A team-by-team look at the most underrated players in the division.
Andrew Whitworth, left tackle: Whitworth has quietly developed into one of the NFL's better left tackles, but you wouldn't know it because of the team he plays for. Whitworth rarely gives up sacks and has held up well against elite pass-rushers such as James Harrison in Pittsburgh and Terrell Suggs in Baltimore. Opponents speak highly of Whitworth, but he's never been to a Pro Bowl and rarely gets much attention outside Cincinnati. Whitworth also has taken over the important role of the Bengals' locker room leader after the departure of Willie Anderson.
Brett Keisel, defensive end: When the beard is more popular than the player, you're definitely underrated. Last season, Keisel received more publicity than ever in his 10-year career for his playoff beard. The beard has its own stories, T-shirts and Facebook page, while Keisel the player remained under the radar. Because of Pittsburgh's 3-4 scheme, defensive ends for the Steelers will never put up gaudy stats or get the recognition they deserve. But Keisel, a former seventh-round pick, has been at the forefront of Pittsburgh's stout run defense for a long time. Keisel earned his first Pro Bowl nod as an injury replacement last season, although he missed the game because of the Super Bowl.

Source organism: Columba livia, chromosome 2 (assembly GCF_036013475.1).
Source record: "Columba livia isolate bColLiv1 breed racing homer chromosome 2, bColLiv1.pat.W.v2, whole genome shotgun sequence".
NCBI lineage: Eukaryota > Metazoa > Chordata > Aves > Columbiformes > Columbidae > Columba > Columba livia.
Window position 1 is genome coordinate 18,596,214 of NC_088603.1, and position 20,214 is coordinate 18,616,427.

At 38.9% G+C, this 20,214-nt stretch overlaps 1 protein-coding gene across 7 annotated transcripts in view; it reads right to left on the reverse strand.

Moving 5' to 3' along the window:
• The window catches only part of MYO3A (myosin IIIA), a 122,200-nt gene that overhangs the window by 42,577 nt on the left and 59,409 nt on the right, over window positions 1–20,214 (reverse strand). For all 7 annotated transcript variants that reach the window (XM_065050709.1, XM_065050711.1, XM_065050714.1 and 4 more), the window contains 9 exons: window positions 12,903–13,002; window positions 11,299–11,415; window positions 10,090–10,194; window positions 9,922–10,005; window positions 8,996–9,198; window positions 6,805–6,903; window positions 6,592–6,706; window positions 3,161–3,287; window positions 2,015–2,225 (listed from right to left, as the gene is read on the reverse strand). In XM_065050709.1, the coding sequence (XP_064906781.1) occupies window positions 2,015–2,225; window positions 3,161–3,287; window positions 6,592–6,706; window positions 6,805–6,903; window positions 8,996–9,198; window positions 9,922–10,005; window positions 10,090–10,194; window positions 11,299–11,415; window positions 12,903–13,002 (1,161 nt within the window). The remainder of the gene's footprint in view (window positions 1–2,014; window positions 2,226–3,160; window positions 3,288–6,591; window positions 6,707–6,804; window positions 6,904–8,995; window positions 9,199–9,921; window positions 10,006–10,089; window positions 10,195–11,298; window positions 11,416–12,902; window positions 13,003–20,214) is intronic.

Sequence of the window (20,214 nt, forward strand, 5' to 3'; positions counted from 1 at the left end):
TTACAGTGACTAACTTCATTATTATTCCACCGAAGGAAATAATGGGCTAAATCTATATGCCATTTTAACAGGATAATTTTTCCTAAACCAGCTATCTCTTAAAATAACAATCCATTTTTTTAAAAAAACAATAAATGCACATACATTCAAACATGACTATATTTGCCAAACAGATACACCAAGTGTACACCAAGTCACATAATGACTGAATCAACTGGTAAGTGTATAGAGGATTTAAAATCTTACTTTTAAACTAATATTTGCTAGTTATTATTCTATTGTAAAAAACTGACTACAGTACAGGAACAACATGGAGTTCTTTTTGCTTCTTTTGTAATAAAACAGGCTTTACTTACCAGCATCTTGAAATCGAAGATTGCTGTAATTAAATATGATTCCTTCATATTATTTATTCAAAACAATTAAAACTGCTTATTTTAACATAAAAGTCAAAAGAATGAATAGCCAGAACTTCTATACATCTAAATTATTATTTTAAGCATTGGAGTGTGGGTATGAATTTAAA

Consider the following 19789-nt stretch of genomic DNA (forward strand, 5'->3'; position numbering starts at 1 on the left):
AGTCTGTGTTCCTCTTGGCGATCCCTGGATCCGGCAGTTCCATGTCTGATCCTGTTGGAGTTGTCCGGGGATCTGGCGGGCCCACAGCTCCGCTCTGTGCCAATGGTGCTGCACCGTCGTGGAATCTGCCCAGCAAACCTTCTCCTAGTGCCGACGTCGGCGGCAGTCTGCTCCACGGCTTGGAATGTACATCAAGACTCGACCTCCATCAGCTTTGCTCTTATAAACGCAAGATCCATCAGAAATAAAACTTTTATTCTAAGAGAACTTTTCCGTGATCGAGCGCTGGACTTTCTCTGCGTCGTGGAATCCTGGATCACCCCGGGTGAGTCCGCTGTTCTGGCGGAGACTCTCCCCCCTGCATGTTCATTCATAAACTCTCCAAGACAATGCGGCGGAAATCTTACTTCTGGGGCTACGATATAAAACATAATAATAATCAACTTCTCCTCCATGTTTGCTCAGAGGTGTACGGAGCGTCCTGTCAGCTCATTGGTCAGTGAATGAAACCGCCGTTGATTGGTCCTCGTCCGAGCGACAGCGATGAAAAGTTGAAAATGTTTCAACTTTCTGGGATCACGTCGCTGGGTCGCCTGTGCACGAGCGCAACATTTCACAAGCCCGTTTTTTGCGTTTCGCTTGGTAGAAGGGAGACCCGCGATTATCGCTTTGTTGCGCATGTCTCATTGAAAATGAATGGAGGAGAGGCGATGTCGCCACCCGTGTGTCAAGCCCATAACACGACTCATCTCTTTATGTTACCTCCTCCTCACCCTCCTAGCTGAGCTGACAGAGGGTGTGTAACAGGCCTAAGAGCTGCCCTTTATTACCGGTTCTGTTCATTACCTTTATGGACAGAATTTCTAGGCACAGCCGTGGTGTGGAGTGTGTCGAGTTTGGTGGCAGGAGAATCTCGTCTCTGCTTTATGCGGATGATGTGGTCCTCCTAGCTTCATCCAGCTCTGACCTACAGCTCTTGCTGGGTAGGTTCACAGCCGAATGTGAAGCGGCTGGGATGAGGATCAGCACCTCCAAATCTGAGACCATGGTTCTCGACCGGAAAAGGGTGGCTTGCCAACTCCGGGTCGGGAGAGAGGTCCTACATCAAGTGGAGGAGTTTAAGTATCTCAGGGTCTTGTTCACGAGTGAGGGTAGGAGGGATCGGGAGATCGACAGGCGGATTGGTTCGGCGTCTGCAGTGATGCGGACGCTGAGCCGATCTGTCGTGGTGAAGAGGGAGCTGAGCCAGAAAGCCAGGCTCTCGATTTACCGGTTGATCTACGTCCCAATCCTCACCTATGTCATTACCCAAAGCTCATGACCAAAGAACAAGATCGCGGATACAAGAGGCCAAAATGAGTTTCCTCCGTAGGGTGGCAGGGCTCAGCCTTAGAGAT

Ben Watson, tight end: The AFC North reception leader for tight ends last season wasn't Heath Miller, Todd Heap or 2010 first-round pick Jermaine Gresham. It was Watson, who caught 68 passes for 763 yards and provided the only consistent receiving threat for the Browns this past season. Watson is expected to be quarterback Colt McCoy's safety valve again in 2011. Cleveland's front office gets plenty of praise for last year's draft class. But the team also quietly hit on several free agents and trades. Watson was among a group of new contributors to Cleveland that included tailback Peyton Hillis and linebackers Scott Fujita and Chris Gocong.
Jarret Johnson, linebacker: For years, Johnson has been the unsung player on a defense filled with big names like Suggs, linebacker Ray Lewis and safety Ed Reed. Johnson has been a full-time starter for Baltimore the past four years and is extremely durable. He's only missed one game in eight seasons. Johnson also has the versatility to do whatever the coaching staff needs in a given week. Johnson recorded 50 tackles or more in each of the past four seasons.